Of course, the horse would die and the old man would grow up and most of the fields he’d ridden the horse through would be sold to neighborhood and apartment builders but the old man wouldn’t outgrow his love for horses, for riding horses, for wearing boots and shirts with pearl button snaps and cowboy hats, and for vacation he’d take trips to Arizona and Nevada, where he’d spend weeks on a horse without suffering saddle sore—or at least claiming not to—trotting through deserts and into canyons under a blazing sun, sleeping by a fire and eating beans from a can and on the last night a steak blackened to beyond well-done (it was, in fact, how he preferred them) over crackling flames, though that time is now long gone, and more or less irretrievable, since the old man’s now more or less immobile, sleeps most of the day and afternoon and all through the night, wakes at seven, gets dressed—enters a walk-in closet whose door triggers an automatic light that illuminates rows of cowboy shirts and a shelf of hats and at the back wall a poster of Sylvester Stallone as Rocky Balboa, a droopy-lidded dunce whose never-say-die attitude the old man will forever admire, since, in addition to being a cowboy enthusiast, he’d also always been a fighter, always liked to watch a good fight, whether it be Louis or Marciano or Ray or Tyson—then makes his way to the kitchen for breakfast (a naked banana—peeled by his wife—sitting upon a plate, a cup of coffee, a slab of coffee cake or bowl of cereal), after which he goes to the living room and opens a book he’s read a hundred times before and falls asleep for the rest of the morning.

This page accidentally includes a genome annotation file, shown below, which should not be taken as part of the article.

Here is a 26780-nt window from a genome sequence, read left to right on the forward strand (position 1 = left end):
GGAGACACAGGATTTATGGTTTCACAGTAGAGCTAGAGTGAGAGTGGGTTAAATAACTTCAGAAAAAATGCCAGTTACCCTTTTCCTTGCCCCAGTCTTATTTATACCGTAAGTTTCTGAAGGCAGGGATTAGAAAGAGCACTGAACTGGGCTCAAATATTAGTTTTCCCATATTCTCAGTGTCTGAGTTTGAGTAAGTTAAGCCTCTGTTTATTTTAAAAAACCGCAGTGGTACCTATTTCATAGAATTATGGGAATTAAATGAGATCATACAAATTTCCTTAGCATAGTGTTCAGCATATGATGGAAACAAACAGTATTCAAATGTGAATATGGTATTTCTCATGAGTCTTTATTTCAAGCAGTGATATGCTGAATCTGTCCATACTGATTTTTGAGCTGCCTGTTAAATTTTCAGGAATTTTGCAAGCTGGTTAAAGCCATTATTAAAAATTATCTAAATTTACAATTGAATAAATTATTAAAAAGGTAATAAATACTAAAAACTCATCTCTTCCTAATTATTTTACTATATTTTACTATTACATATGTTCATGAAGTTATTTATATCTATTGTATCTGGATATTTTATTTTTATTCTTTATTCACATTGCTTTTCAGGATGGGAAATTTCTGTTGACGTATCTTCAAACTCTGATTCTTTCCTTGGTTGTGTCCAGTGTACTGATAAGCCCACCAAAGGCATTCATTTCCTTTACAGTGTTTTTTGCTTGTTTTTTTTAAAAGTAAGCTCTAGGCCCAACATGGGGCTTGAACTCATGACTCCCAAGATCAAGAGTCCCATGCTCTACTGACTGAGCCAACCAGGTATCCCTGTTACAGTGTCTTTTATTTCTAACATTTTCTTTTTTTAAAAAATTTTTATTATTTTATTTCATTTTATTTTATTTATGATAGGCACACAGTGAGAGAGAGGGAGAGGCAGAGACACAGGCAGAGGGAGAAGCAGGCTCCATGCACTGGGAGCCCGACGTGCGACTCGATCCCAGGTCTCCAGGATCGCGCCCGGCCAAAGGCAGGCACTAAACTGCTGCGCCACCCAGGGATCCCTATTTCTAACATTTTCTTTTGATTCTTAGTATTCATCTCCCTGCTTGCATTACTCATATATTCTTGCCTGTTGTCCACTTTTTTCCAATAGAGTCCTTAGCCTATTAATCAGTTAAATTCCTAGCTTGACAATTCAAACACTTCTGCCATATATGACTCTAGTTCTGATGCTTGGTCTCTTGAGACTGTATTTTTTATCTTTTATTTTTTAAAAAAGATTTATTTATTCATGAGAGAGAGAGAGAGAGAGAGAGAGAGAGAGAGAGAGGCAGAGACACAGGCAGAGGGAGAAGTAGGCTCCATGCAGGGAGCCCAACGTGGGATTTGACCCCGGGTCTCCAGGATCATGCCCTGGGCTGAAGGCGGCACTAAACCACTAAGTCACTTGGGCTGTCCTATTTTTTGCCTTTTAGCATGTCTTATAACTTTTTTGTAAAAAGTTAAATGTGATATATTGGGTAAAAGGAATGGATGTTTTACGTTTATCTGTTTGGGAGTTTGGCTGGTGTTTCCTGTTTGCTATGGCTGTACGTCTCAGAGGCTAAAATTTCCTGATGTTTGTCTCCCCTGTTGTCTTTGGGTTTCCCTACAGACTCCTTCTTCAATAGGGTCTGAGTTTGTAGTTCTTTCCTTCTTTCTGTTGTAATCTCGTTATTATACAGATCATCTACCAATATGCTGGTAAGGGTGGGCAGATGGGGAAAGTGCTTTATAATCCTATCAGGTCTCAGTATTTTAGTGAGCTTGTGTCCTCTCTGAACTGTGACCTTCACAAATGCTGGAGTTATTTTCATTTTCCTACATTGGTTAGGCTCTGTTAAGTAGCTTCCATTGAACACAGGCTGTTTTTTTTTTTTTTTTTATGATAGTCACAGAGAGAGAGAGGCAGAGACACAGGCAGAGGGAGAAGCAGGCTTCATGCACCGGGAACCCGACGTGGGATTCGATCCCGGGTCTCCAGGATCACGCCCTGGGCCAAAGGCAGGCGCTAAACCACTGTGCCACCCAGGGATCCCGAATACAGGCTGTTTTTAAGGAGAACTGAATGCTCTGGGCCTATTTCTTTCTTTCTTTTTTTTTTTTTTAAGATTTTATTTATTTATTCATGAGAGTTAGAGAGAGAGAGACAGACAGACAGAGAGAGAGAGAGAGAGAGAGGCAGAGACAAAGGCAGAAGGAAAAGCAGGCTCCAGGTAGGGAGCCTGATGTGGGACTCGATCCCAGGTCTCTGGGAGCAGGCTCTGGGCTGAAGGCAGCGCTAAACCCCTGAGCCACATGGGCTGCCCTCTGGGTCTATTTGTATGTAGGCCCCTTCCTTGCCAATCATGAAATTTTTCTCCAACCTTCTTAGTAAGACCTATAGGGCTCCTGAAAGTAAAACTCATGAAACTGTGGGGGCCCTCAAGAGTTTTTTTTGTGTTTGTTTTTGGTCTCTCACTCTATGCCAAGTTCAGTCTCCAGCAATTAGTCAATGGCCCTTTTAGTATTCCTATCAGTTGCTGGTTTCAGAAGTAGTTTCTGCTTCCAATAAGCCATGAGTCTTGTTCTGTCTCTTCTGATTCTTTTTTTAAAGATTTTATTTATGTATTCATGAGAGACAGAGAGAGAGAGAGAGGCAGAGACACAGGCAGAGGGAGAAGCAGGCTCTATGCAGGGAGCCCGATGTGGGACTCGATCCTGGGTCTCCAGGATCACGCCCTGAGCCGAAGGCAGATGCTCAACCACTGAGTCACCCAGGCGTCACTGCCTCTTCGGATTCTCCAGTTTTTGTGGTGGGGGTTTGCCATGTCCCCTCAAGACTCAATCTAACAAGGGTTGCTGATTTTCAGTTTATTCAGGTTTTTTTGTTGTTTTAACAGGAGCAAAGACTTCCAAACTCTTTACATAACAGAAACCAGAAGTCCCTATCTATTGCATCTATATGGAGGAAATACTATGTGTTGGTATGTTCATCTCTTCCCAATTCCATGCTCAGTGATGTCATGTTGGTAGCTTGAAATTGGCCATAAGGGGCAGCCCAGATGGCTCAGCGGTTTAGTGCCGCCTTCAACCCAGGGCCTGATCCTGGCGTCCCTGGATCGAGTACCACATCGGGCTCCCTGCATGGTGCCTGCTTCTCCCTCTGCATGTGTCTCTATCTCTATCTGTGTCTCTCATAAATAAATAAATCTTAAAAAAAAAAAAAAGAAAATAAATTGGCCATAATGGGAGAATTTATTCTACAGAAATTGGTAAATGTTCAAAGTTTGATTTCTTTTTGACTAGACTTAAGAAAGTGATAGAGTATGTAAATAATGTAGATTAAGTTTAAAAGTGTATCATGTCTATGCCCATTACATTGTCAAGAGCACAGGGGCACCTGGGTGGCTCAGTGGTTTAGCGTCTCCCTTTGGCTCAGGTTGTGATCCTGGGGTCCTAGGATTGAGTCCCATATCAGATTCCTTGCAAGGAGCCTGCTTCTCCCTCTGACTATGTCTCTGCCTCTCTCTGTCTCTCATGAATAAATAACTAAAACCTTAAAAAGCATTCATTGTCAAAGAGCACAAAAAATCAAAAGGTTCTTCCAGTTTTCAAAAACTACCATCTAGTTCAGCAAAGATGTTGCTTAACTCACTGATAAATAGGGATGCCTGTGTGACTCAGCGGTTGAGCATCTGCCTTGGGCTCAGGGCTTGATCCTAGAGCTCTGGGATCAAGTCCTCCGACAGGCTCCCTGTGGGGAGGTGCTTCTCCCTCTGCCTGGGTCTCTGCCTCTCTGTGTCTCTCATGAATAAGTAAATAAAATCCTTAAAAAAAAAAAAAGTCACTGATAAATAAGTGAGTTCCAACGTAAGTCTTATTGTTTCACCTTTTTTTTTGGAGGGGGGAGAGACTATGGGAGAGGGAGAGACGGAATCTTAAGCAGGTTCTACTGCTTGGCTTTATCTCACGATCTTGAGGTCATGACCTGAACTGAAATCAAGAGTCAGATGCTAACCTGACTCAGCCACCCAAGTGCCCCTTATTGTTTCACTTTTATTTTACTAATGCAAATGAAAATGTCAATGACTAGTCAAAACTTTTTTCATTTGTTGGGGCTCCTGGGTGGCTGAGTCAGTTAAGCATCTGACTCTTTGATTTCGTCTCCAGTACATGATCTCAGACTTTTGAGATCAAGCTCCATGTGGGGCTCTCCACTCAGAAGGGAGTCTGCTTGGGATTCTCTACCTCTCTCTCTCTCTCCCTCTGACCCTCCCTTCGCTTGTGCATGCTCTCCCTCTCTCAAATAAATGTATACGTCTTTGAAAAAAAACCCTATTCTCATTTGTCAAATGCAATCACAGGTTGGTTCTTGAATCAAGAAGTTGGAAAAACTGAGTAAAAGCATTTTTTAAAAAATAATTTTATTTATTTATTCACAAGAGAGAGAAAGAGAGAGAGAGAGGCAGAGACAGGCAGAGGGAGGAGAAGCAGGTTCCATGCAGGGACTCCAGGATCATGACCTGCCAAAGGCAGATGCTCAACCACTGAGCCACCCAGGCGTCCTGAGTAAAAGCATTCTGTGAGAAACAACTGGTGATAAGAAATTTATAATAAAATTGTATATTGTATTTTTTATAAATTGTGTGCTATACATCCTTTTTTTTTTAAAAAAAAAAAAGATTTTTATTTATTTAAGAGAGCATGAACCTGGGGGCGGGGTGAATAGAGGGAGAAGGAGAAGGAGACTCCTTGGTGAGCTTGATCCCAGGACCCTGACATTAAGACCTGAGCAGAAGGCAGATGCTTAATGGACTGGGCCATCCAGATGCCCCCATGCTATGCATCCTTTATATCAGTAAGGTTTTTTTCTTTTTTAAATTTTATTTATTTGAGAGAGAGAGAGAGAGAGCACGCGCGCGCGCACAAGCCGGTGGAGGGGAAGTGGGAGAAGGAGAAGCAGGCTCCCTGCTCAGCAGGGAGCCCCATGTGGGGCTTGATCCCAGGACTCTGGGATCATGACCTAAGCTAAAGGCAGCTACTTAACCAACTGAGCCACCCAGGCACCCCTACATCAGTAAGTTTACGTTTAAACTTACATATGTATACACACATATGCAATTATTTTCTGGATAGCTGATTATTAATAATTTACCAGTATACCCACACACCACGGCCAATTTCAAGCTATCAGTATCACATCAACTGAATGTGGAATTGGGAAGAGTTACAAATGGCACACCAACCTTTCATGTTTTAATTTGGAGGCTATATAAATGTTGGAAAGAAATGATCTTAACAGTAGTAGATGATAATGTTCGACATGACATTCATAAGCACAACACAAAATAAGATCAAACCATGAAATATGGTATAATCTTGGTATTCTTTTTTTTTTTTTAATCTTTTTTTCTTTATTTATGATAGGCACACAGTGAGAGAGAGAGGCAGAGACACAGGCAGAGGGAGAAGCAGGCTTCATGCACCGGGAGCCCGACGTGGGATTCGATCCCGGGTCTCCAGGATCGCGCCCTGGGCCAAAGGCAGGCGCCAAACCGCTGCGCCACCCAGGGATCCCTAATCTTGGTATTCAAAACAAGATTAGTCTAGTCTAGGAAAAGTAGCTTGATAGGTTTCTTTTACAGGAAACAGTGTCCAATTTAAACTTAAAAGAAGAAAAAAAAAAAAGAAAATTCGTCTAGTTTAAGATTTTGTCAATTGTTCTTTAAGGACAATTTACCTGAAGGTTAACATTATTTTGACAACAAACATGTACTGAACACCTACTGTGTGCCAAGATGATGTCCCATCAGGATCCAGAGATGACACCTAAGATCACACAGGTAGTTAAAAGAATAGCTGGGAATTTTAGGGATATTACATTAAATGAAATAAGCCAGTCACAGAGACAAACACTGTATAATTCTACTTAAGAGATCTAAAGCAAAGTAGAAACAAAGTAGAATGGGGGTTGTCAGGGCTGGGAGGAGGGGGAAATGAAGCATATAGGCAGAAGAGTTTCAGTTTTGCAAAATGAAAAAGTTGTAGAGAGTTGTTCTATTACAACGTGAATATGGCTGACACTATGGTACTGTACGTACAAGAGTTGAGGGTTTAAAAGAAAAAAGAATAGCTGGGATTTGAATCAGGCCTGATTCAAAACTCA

Neither the old woman’s phone number nor her driver’s license number appear on the check itself, so the cashier asks her for her driver’s license, needs to write the number on the check, not because he thinks that she’s a criminal—which, who knows, maybe she is, can’t be too careful these days, or any, ever—but because it’s protocol. The old woman should know this, should’ve had her license ready, should’ve maybe had the license number printed on the check itself, but it’s one of those things she can never remember to do, so she snaps her fingers and digs again through her purse, smiling as if to assure anyone who might be looking that this is a pleasant thing she’s doing, even though the beer-and-hamburger guy is now about to totally lose his shit, can’t believe that he’s being subjected to a torture of this magnitude, has by now watched two other open lanes dispense with lines that had each been two people longer than this one, and though he’d considered bailing on this one—telling himself: now watch it, she won’t have her license or the check won’t go through or the spool will run out of paper and she won’t have a receipt printed—but he’s too proud to switch, has invested too much time in this line, and to abandon it would be an admission of defeat. He doesn’t know and probably wouldn’t care to know even if the knowledge could be made available to him that in the house of the old woman there’s a guest bedroom that used to belong to the old woman’s eldest daughter and that in this guest bedroom there is a closet and that in this closet there is a tiny hole that leads from the closet and through the wall and into the other side, into the cupboard of the bathroom where the old man and the old woman brush their teeth and apply their creams and eliminate their waste and take their baths, in a tub whose bottom is plastered with petal-shaped decals made of rubber and stuck there to prevent slippage. Nor does the beer-and-hamburger guy know that—years ago—the old woman’s youngest daughter, who is blonde and petite with a baby doll face and a personality that dictates that she laugh every 30-45 seconds, used to stand in that same bathroom and slide mint-flavored floss through this hole, and that the old woman’s eldest grandchild—the youngest daughter’s nephew—would sit in the closet, on the other side of the hold, and would receive this string, a strip of green and waxy thread sneaking out of a hole in the wall, through a spot of light in the darkness, as though it were a magnificent and miraculous gift.